Neo4j 2.0 is an awesome release of Neo Technology’s great graph database. There are some significant new features and some changes to the data model that, I think, make it more accessible. You can install it locally to play around and do some testing, but I wanted to create a remote server that I could use as a back-end for data visualization projects. Below are some notes on getting Neo4j installed on Ubuntu 12.04.
There are some real gotchas that took some time to figure out, but if you follow this step-by-step procedure you should have the browser application bundled with Neo4j up and running in less than 15 minutes.
I should note that the Neo4j website has instructions for setting up on debian based systems, but those instructions, which are very helpful, are incomplete and in some cases just don’t work for Ubuntu 12.04 (at least at the time I am writing this post).
Start from Fresh Ubuntu 12.04 Install
Neo4j is a Java application and in order to run the 2.0 version of the db server you need to have Java 7 installed before installing Neo4j. Ubuntu does not officially support Java 7 so this becomes at little bit of a headache. To install it using apt-get you need to add a repository and, incredibly, the command for adding repositories was unintentionally left out the latest versions of Ubuntu, so we need to correct that first.
You can add “sudo” (e.g. sudo apt-get update) to the following commands as applicable. In my case, I installed as the root user on the server.
Install Java 7
Add the “add-apt-repository” command (important):
apt-get install python-software-properties
Install Java 7:
apt-get install oracle-java7-installer
Note: this largely the same as Neo4j recommends, but I had to change a few things.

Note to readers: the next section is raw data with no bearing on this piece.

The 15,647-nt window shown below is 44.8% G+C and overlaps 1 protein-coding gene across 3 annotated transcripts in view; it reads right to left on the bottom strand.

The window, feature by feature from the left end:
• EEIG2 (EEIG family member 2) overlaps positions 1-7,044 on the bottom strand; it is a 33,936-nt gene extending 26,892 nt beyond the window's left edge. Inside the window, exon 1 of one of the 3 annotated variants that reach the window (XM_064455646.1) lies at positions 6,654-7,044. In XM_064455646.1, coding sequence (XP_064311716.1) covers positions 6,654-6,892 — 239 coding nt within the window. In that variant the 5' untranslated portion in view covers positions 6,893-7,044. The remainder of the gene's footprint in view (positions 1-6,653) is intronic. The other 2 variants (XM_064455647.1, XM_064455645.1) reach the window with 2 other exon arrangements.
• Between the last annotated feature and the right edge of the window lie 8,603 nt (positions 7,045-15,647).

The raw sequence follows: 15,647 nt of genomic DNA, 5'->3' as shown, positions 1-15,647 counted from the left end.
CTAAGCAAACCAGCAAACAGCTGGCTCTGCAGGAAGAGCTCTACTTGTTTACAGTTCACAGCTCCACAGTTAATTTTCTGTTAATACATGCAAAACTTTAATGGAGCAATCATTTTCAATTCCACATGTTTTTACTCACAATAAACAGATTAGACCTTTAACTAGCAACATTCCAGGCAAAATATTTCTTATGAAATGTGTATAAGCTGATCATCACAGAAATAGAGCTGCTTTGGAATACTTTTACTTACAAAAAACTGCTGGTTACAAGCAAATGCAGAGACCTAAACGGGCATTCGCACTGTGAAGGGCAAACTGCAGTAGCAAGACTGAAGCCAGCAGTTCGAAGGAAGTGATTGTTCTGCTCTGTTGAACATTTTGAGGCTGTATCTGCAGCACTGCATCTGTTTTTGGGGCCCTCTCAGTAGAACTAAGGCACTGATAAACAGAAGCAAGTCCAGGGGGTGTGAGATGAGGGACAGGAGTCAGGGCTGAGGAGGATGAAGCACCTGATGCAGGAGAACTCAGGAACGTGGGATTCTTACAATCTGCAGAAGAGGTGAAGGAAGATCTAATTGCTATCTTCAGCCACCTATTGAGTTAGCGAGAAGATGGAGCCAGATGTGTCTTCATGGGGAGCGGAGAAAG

wget -O – http://debian.neo4j.org/neotechnology.gpg.key | apt-key add –
echo ‘deb http://debian.neo4j.org/repo stable/’ > /etc/apt/sources.list.d/neo4j.list
apt-get install neo4j
Start the Server:
Increasing Max Files
You’ll notice when you start the server that you get warning saying:
WARNING: Max 1024 open files allowed, minimum of 40 000 recommended.
Let’s correct that. The instructions for handling this on the neo4j website did not work for me without a little modification. Here’s what to do:
1. Edit /etc/security/limits.conf and add these two lines:
root soft nofile 40000
root hard nofile 40000
The neo4j recommends “neo4j” in place of “root” here. That does not work.
2. Edit /etc/pam.d/su and uncomment or add the following line:
session required pam_limits.so
A restart is required for the settings to take effect.
Optionally Allow External Connections
If you want to be able to open the browser app and interact with the graph db on the remote server you need to allow remote connections. Note that if you allow any IP address to connect then anyone can access your database, but if you just want to play around with the browser app this is what you do:
Edit /etc/neo4j/neo4j-server.properties and uncomment the following line:
That will allow connections from any IP address, but you can also specify your current IP to limit to just that one. That will make it a little bit safer, but if your IP changes you need to update the file accordingly.
So now just restart the database server and open the browser application in your web browser by going to:
Removing All Data from Neo4j
A couple more quick notes. If you are playing around with the neo4j database and just want to clear it out and start over again, there are two things you can do:
1. Run a cypher query like this:
optional match n-[r]-()
This will remove all the nodes and relations in the db. However, a lot of meta-data remains and, in my experience, if have a lot of data in the db it will fail or take a long time to run (or both).
2. Recreate the Data Directory
If you really want to get the job done, it’s better to wipe out the entire data directory and make a new one. The default directory is set in the /etc/neo4j/neo4j-server.properties file to data/graph.db. On Ubuntu this directory will be located at :
To wipe out the data the process would be:
/etc/init.d/neo4j-service stop //Stop the Server
cd /var/lib/neo4j // Change to directory
rm -rf data // Remove data/
mkdir data // Make a new data/
chown neo4j data // Make sure neo4j can write to it
/etc/init.d/neo4j-service start // Restart – Neo4j will make new graph.db etc
Hope that helps someone out there.